Why the collection? Why the delay in reporting? If it was the 2nd story crew, had one of them taken a personal fancy to the piece?
I needed to know more about the items stolen, maybe I was missing something, maybe those pieces were more valuable then any of us knew. Time to consult an expert.
Tuesday, that meant I had to go to Epcot.
Epcot, a park that was utterly different than Walt’s vision for his world. The name itself stood for Experimental Prototype of Community of Tomorrow, and it was meant to be a planned community with underground roads, incredible public transportation and beautiful landscaping.
Now Epcot was simply a theme park, a thrilling and educational one, but when boiled down, a theme park. One of the biggest ‘what ifs’ in Disney history, mostly because it was Walt’s last big proposed project.
Personally, I had my own ideas, and they were just as valid as anyone else’s, meaning pure malarkey.
My expert was at Epcot so that is where I went. He was a man of strict habits; looking at my watch I knew he would be somewhere in the International region of the park, either Germany or Italy.
After walking past China, which was the closest I would ever get to the real place, I kept my peepers open; my expert would most likely be sitting at a table with his laptop.
Predictably I found him in the sit-down restaurant in Italy, a few empty dishes around him which I am sure he had instructed the staff not to take away. He was a great tipper and so for him to monopolize a table, while annoying, was made up for with cold hard cash. He was also my oldest friend.
I had met Daniel Dewey a long time ago when we were both kids. His relatives did not know what to do with a 12 year old genius who loved Disney, so they dumped him off in the park with a credit card and annual pass. My mom would do the same thing, but with no credit card and never enough cash in my pocket to feed me. So, one day when borrowing snacks off people’s parked strollers I met Danny. We literally ran into one another. There were other kids like me who ran in packs around property and somehow, he had run afoul of them and they were chasing him. I hate bullies, I dealt with them and me and Danny have been friends ever since. Disney has since cracked down on those hooligans, but it gave me my best friend.
I picked up his old beat up backpack which occupied a chair and moved it to the next seat. He looked up from his laptop and frowned at the intrusion, but I saw a very brief smile, which turned back to a frown; a total put on I knew.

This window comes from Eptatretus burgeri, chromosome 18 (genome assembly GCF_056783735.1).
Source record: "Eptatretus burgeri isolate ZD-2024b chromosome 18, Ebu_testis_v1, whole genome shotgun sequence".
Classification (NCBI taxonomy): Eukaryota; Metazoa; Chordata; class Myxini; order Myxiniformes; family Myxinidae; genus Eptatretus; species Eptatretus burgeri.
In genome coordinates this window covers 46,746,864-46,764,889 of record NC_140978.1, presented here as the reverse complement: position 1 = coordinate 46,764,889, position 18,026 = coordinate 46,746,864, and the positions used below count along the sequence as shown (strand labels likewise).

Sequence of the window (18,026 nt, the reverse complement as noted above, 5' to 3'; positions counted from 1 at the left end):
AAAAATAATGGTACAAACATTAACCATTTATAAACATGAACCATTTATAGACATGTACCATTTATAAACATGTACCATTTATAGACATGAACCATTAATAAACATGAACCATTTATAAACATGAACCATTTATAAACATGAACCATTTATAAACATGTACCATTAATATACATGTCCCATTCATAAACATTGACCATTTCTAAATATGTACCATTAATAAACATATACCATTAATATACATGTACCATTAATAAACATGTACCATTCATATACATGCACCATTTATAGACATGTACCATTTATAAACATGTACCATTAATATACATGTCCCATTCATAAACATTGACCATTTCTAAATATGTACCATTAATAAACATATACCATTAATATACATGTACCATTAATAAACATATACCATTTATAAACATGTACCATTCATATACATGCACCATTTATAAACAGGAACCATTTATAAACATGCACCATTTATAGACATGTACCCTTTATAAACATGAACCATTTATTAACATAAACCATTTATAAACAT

“Daniel,” I said in greeting.
“Miles,” he said making some notation on his ever-present notepad.
“How is business?”
He responded with a so-so hand gesture without looking up. Daniel’s business was information. He was the unknown research man for a variety of publications, blogs and even some business interests; people that wanted to know what was happening at the House of Mouse that was not in the press releases. Daniel knew more people that worked behind the scenes at Disney than anyone else, and he gathered information and dispersed it to numerous contacts around the world. Not that Daniel needed to work; he was a trust fund baby and if he stayed healthy and living with his aunt and uncle he was set for life.
“How are the Ganders?”
Daniel answered, “Good enough. They took up yoga, and they have some young chippy come to the house everyday and help them get into downward dog. Aunty says it helps fight her arthritis, I think Unc goes along with it just so he can see this hot blonde in his house every day.”
I shrugged, rich people problems. “Eh, whatever gets you through the day,” I responded.
“What can I do for you?” Daniel asked, glancing at the screen. “I have a conference call with someone from Saudi Arabia in ten minutes.”
“Anything to give me the brush me off, so I don’t bring up the money you owe me.” I added.
“No one can pull a straight flush without cheating.” Daniel said.
“People can and I did,” He was about to interrupt when I held up a finger. “I did not come for my money you old miser, in fact you help me out with this case, and I will call us even.”
His eyes narrowed. “What do you need?”
I pulled the folder out. “I need to locate these items that were stolen in a burglary. They were not targeting memorabilia, this was just a whim, so if they are trying to sell them I do not think they would have any connections, so I am thinking the public sites or maybe private sites that you would know about.”
Daniel looked over the file for a few minutes. “Have these ever been sold before.” The confused look on my face must have answered his question. “Original owners huh.”
“As far as I know, they got them on opening day.”
He nodded then he closed the file. “Well I will do some research, but this is not really rare stuff, in fact except for how pristine the pieces are there is nothing really remarkable about them. There is some value to them, but any good thief would be disappointed in the price he got for them,” he said, handing the file back to me. “The frame and glass were not left behind. The burglars took everything together?”